The Spaghetti Bolognese Cutlery-Composition Theory
IT’S EASY to get caught up in the whirlwind of transfer speculation that whips up at this time. And as fans only pretending to be ITK, none of us actually know anything about anything. So with Sky Sources serving up lines begging to be gobbled up, it’s up to us to make sense of them with a little thing called ‘rational thought’.
Granted, such a commodity is in short supply these days, but luckily I possess it in abundance. Butch Cassidy and the Abun-Dance kid if you will (still searching for a Butch, applicants welcome).
Here I’ll be dismantling the rumours revolving around Arsenal’s forward line, principally the farcical assumption that Arséne Wenger is willing to use Olivier Giroud as a bargaining chip in any prospective move.
The Spaghetti Bolognese Cutlery-Composition Theory – as I’m coining it – can also be applied to more recent rumours linking Man City outcast Wilfried Bony to the club; from now on just think of him as a fork and it should be as easy as pie.
But, without further ado…
Who’s that Pokemon?! Let’s tuck in!
Swapping Giroud for another striker would only exacerbate Arsenal’s forward crisis, not alleviate it. But, rather than feed you legitimate and well thought out analysis explaining why, I’m simply going to provide you with a food related extended metaphor that should prove much easier to swallow – all puns intended.
For starters, imagine sitting down with a bowl of Spaghetti Bolognese with just a fork in hand. A manageable task, yes, but not the most efficient way to tackle such a dish.
Now imagine swapping that fork for a spoon. Not only do your tools for eating said Bolognese remain sub-optimal, you have in fact made such a challenge even more difficult.
In this scenario, Arsenal striker Olivier Giroud is the fork: bearer of the workload; runner of hard yards; the pillar without which nothing can be accomplished.
The spoon in this instance is played by none other than Mr. Rumour Mill himself, Inter Milan captain Mauro Icardi: the classier of the pair; the soft-curved edged counterbalance to a rugged yet integral piece of kit; a finishing school graduate, quite literally.
The bowl of spaghetti? That, of course, is the Premier League.
Wenger’s trusty fork has been doing a decent job, and is quite frankly under appreciated. Nevertheless, Wenger’s fork is crying out for its partner in crime: the spoon.
Many other utensils have been paired with the fork in recent times, and on occasion the Bolognese has been made to look a futile challenge. But towards the end of the bowl, when the last few, eternally long strands of spaghetti remain, how much simpler life would be if Wenger was able to use not just his trusty fork? Nor solely a big ole shiny new spoon?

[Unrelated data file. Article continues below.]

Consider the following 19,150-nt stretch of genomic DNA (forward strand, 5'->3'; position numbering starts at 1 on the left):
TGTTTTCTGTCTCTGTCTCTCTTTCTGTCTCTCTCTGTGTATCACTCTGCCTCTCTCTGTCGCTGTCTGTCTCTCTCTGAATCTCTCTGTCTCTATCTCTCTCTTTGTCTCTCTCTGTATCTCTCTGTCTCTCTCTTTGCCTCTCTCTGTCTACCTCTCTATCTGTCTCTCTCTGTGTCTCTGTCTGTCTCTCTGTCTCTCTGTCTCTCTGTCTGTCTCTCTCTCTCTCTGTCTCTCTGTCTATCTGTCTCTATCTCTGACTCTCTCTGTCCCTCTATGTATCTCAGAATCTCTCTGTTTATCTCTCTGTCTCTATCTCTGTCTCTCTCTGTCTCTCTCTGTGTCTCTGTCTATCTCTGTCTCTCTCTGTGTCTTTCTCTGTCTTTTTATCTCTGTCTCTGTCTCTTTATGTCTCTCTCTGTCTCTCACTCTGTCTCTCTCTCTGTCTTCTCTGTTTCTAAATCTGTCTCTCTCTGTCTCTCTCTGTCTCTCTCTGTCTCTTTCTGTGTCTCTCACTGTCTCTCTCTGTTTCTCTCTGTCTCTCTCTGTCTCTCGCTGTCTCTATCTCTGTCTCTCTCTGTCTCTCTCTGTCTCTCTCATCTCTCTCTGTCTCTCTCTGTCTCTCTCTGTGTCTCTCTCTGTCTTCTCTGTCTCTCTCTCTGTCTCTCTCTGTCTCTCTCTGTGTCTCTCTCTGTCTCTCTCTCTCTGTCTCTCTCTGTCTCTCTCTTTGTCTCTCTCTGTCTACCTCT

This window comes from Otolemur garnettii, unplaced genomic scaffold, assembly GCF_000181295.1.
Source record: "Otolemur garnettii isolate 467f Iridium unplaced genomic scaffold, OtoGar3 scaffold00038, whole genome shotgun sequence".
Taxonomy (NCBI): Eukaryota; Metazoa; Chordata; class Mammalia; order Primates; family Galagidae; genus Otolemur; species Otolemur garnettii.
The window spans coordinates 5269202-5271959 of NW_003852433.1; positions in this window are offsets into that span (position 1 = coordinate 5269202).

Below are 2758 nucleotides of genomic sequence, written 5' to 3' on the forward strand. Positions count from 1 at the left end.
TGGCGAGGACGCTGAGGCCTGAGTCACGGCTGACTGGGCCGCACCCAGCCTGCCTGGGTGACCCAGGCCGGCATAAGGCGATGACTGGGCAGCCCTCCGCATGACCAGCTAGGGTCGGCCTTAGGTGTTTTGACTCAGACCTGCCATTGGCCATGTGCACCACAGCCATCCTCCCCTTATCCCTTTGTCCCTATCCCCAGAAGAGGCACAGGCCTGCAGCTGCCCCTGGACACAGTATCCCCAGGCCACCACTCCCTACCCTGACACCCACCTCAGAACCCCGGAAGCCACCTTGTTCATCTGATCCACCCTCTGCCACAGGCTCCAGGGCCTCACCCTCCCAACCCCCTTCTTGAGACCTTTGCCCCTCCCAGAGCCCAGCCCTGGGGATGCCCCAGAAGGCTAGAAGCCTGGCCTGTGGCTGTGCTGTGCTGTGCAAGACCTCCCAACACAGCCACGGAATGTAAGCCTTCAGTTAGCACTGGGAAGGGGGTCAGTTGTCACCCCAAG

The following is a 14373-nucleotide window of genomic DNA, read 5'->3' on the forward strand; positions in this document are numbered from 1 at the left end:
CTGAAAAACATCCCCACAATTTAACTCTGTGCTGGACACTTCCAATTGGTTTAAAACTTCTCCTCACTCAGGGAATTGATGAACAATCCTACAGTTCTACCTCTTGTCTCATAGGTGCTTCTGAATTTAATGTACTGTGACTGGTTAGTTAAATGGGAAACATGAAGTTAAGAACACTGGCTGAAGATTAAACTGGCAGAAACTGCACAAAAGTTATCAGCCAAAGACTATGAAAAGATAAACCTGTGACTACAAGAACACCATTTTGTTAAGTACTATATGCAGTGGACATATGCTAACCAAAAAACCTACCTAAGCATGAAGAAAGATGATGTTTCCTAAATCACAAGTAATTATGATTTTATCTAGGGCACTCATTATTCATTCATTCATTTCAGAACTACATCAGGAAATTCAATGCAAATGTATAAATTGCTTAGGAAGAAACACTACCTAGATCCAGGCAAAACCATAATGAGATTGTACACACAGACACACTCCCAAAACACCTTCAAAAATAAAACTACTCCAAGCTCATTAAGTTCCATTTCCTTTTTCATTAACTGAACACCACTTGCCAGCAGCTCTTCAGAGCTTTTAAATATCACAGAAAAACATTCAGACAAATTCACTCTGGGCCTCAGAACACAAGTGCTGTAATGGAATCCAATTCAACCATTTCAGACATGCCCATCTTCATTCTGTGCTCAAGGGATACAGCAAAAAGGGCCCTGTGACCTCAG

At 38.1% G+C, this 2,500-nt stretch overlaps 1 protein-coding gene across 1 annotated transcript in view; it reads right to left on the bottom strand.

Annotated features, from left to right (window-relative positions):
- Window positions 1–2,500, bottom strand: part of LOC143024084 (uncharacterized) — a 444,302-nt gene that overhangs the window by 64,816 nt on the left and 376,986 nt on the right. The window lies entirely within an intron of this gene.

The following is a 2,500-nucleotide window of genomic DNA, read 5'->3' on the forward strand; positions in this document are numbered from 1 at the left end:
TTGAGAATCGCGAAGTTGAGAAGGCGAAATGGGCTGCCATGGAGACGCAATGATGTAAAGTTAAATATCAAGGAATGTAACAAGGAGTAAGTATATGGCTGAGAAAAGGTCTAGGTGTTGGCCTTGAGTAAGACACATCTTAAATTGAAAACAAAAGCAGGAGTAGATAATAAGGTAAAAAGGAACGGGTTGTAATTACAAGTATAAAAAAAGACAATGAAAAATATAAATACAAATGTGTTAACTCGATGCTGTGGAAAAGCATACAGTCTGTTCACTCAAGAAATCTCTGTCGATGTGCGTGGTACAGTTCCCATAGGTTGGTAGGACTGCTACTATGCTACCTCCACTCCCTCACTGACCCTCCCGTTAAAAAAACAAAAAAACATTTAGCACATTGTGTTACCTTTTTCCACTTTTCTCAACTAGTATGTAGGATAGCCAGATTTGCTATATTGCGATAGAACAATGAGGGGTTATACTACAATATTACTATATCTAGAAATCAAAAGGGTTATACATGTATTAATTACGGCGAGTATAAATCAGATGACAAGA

What if he were in fact able to marry both pieces of cutlery in perfect harmony and finally conquer the bowl of Spaghetti Bolognese that has haunted him for more than a decade?
Being French you would expect Arséne Wenger to be well versed in the classics of cuisine consumption (even though I find myself in the awkward position of using an Italian dish as reference). Yet, if Wenger really is struggling with his food he need to look no further than across the table to his compatriot Didier Deschamps.
During the European Championships, Deschamps put on a cutlery clinic with his France team. Olivier Giroud was once again starring as the fork – a very handsome one at that – yet alongside him emerged superstar-spoon, Antoine Griezmann. The New York Times dubbed it “the most magnificent rendition of the spoon in the modern era.”
The partnership between Giroud and Griezmann blossomed into something extraordinary and formed the cornerstone of the host nation’s march to the final. It also showed the world how effective the Arsenal man can be when given the right partner to play alongside; the optimal word in that statement being alongside.
Admittedly, Olivier Giroud is not a world-beater nor a spork: he is excellent at the role he is given, but struggles when asked to go beyond it; he is excellent at holding up the ball and bringing in people into play, but struggles when asked to find the net on a consistent basis; he is excellent at twirling up the spaghetti, but struggles to get it into someone’s mouth. He needs a spoon.
So, what does all this actually mean in terms of my thoughts about Arsenal and all the transfer rumours circuclating?
To be honest, I don’t expect for one moment that Arséne is even considering a swap deal. He’s far too intelligent.
But if the incessant regurgitation of rumours has effected him in any way, my advice to Mr. Wenger is simple: take heed of Didier Deschamp’s cutlery masterclass at the European Championships this summer.
Don’t replace the fork Arséne, give that big forker a spoon…
Who knows? He might already have one up his sleeve and/or down his throat.